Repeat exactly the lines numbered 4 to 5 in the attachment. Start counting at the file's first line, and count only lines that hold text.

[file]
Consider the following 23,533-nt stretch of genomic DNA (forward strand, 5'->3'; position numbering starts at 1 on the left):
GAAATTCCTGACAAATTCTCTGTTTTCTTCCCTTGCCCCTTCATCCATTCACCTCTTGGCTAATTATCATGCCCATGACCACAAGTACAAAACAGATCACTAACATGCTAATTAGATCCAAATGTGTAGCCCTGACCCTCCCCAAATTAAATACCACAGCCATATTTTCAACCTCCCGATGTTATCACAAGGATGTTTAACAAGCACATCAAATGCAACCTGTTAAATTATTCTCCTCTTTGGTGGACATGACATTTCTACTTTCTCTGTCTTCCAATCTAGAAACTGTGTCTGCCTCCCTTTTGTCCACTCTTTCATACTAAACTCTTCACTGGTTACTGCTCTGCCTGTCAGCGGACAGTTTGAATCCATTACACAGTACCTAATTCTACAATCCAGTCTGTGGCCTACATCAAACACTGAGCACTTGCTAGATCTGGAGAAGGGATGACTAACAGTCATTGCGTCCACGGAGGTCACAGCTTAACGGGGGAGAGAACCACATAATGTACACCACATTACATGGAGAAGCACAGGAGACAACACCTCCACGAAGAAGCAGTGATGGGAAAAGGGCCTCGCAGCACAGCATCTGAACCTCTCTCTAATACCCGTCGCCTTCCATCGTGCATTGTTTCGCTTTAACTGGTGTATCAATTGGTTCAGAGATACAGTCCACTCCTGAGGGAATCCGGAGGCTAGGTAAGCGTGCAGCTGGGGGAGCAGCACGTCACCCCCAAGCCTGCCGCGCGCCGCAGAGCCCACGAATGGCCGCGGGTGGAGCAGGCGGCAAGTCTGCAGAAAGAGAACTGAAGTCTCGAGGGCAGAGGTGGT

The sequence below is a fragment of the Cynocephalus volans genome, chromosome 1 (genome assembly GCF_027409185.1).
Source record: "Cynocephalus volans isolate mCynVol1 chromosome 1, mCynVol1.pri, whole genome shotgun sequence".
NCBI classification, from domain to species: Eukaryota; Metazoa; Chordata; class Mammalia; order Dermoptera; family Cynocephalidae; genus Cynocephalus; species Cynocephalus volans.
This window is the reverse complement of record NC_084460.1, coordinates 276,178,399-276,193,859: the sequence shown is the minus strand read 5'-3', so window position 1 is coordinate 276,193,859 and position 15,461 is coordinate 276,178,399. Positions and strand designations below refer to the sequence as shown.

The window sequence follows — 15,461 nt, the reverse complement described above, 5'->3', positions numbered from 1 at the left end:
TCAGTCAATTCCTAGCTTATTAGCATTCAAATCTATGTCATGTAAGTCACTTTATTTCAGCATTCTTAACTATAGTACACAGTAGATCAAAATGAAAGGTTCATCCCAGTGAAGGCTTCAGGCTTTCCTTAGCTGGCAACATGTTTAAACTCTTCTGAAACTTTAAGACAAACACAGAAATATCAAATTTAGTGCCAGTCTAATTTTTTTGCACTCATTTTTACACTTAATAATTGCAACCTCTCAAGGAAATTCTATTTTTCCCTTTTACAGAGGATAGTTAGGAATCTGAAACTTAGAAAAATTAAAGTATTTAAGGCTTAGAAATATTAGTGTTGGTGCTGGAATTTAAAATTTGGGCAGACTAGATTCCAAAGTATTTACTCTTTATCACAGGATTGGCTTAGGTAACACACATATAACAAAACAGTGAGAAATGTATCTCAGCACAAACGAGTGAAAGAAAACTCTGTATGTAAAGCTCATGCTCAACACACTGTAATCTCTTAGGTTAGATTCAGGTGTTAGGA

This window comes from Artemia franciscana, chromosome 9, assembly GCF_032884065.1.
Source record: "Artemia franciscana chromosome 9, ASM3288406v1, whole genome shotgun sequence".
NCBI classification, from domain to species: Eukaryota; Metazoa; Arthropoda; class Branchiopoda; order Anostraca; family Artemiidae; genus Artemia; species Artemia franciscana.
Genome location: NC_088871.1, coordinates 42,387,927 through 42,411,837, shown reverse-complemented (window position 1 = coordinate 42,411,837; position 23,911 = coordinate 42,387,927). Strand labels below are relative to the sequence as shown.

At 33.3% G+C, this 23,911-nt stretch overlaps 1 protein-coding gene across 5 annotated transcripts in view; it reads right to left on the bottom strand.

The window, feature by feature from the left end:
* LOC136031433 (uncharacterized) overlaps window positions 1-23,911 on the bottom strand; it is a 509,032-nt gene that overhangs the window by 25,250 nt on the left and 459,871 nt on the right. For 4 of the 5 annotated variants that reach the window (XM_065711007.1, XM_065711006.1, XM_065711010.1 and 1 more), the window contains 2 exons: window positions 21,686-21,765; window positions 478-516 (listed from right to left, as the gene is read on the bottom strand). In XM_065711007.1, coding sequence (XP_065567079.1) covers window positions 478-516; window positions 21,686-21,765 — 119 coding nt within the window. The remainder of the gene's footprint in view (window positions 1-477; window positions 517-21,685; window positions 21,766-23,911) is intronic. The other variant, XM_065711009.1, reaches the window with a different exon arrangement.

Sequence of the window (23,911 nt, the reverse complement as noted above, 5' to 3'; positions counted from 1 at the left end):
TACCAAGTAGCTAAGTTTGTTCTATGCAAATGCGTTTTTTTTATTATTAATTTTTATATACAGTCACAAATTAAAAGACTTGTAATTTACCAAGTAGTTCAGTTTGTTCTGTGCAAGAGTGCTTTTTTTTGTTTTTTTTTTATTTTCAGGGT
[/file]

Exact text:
Source record: "Cynocephalus volans isolate mCynVol1 chromosome 1, mCynVol1.pri, whole genome shotgun sequence".
NCBI classification, from domain to species: Eukaryota; Metazoa; Chordata; class Mammalia; order Dermoptera; family Cynocephalidae; genus Cynocephalus; species Cynocephalus volans.